AIChE President-elect to Speak on the Open Innovation Model for New Product Development

AIChE President-elect Dr. Monty Alger will be presenting in one of the upcoming Management Division Sessions at the Spring Meeting.

He's the keynote speaker in the session “Lessons Learned from the Industrial Practice of the Open Innovation Model for the Development of New Products or Processes.” His talk is titled “Building a Continuous Learning and Innovation Network" and is co-sponsored by the Process Development Division. 

Dr. Alger is Professor of Chemical Engineering at Penn State University. Past affiliations include Chief Technology Officer and Vice President of R&D at Air Products, Board Member of AIChE, and General Manager of Technology for GE Advanced Materials.

Vince Magnotta, Session Chairman, had an opportunity to catch up with Dr. Alger and discuss his upcoming keynote presentation.

Management Division: Given your unique perspective of being an industry executive in R&D and now a university professor, how would you define open innovation?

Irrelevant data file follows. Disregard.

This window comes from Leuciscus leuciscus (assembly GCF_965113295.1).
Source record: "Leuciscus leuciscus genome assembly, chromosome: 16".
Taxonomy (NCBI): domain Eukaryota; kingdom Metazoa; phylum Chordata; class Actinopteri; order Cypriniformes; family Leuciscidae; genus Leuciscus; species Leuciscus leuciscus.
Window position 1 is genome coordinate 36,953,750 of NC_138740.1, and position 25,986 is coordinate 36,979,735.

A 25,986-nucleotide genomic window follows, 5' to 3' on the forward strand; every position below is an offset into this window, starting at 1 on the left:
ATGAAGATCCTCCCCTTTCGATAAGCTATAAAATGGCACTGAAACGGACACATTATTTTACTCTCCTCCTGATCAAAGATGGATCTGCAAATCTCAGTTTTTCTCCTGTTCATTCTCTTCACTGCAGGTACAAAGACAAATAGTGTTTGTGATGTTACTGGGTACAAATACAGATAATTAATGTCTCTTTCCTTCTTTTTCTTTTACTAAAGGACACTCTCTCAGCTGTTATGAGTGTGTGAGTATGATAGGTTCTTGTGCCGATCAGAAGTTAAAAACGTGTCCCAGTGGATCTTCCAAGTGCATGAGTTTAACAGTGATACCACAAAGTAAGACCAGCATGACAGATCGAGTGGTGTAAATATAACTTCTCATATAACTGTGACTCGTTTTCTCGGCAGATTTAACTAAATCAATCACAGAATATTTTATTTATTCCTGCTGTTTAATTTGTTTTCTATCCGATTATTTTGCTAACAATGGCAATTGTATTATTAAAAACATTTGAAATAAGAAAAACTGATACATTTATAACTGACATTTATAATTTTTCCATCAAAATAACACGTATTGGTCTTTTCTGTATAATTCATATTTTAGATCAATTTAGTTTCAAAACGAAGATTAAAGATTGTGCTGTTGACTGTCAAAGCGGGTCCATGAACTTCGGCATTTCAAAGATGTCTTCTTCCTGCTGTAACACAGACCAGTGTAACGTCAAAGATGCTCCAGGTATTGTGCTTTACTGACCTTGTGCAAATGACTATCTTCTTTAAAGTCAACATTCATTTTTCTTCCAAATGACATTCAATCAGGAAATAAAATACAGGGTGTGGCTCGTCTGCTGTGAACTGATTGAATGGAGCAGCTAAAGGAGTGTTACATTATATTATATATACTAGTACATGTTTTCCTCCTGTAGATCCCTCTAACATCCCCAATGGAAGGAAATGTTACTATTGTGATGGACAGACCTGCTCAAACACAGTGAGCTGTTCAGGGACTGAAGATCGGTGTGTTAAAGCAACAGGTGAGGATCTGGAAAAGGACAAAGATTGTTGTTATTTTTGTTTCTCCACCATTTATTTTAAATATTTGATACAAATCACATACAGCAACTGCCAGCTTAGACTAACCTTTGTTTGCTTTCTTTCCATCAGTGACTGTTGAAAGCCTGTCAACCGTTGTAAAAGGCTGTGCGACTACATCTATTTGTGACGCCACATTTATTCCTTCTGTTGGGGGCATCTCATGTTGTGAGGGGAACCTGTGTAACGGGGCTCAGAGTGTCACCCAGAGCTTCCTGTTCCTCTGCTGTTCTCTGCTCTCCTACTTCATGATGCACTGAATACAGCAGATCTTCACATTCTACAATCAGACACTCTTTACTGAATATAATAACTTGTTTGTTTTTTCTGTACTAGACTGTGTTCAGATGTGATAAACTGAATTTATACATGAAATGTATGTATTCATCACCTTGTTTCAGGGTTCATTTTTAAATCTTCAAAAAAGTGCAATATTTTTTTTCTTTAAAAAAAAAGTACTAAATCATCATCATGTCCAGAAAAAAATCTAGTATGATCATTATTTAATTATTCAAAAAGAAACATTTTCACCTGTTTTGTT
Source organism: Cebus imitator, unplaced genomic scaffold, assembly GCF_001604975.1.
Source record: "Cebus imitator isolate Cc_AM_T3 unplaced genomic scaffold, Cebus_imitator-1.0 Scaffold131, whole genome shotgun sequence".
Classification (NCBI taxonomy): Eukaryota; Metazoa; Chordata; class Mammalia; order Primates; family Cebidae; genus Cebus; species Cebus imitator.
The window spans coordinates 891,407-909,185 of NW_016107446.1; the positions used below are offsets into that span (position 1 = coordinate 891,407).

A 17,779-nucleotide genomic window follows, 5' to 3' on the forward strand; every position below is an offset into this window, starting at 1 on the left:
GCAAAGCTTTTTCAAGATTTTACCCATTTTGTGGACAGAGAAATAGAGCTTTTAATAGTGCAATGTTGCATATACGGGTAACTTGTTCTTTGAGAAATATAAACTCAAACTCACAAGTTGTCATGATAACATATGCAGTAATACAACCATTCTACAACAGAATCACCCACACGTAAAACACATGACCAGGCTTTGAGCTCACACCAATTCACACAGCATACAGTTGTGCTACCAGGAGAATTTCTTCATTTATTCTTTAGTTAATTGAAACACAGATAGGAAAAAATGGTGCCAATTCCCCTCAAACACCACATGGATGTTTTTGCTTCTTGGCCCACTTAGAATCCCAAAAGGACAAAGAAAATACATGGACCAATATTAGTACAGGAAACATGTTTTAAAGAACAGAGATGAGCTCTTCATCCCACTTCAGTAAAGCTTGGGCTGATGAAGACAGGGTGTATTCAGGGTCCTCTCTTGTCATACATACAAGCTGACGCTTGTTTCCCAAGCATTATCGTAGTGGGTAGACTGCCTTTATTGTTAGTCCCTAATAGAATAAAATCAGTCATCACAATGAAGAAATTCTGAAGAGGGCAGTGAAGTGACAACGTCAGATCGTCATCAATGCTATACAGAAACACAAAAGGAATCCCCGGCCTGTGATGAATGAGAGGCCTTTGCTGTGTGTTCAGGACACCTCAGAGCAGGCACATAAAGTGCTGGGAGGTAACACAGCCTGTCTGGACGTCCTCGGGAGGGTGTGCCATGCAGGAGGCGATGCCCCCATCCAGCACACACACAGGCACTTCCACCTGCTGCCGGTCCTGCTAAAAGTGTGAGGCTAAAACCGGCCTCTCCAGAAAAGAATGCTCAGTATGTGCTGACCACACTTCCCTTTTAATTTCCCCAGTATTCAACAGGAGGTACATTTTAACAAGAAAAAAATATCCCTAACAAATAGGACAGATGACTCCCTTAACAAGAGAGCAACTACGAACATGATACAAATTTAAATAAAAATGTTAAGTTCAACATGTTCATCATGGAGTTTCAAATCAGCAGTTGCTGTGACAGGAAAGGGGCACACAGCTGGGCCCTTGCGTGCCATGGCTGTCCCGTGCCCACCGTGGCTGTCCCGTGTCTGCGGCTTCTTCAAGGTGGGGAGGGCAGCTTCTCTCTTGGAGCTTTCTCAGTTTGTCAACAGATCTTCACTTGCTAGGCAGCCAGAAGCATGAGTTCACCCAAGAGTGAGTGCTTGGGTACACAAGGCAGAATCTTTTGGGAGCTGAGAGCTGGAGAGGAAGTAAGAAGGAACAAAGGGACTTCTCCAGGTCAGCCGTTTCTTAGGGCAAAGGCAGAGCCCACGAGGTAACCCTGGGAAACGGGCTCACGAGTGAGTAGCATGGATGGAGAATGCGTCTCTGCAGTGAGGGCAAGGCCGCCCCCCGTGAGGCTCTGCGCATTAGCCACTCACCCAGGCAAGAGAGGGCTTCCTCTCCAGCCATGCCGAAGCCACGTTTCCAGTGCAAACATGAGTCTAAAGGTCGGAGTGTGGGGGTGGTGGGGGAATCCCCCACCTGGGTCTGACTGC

Dr. Monty Alger: Open innovation promotes exploring outside an organization for new opportunities. In today’s world it is hard to be good at everything. Often there are external capabilities, ideas, or technologies that can help with new process, product, or application development. My first experience with open innovation was with a consumer product company years ago when I was working in the silicone industry. Our business's CEO and the consumer product company's CEO agreed to collaborate on new materials development — reduce cycle time, improve margin, and get more innovation to market. 

One of the most obvious but biggest realizations was that our “stage-gate” process was an input to their “stage-gate” process. When we thought a new product was ready for sale, in reality it was an option for the customer to consider at the beginning of their development process. That led to a lot of discussion on how we developed new products with customers.  We did lean-value stream mapping on our stage gate process and made a number of significant changes. In conclusion, taking the first steps of looking outside your organization can lead to new insights about how to be better connected and responsive to market opportunities.

MD: What are some examples of how industry and academia can think “out-of-the-box” to reduce product development cycle times and also reduce overall costs of development?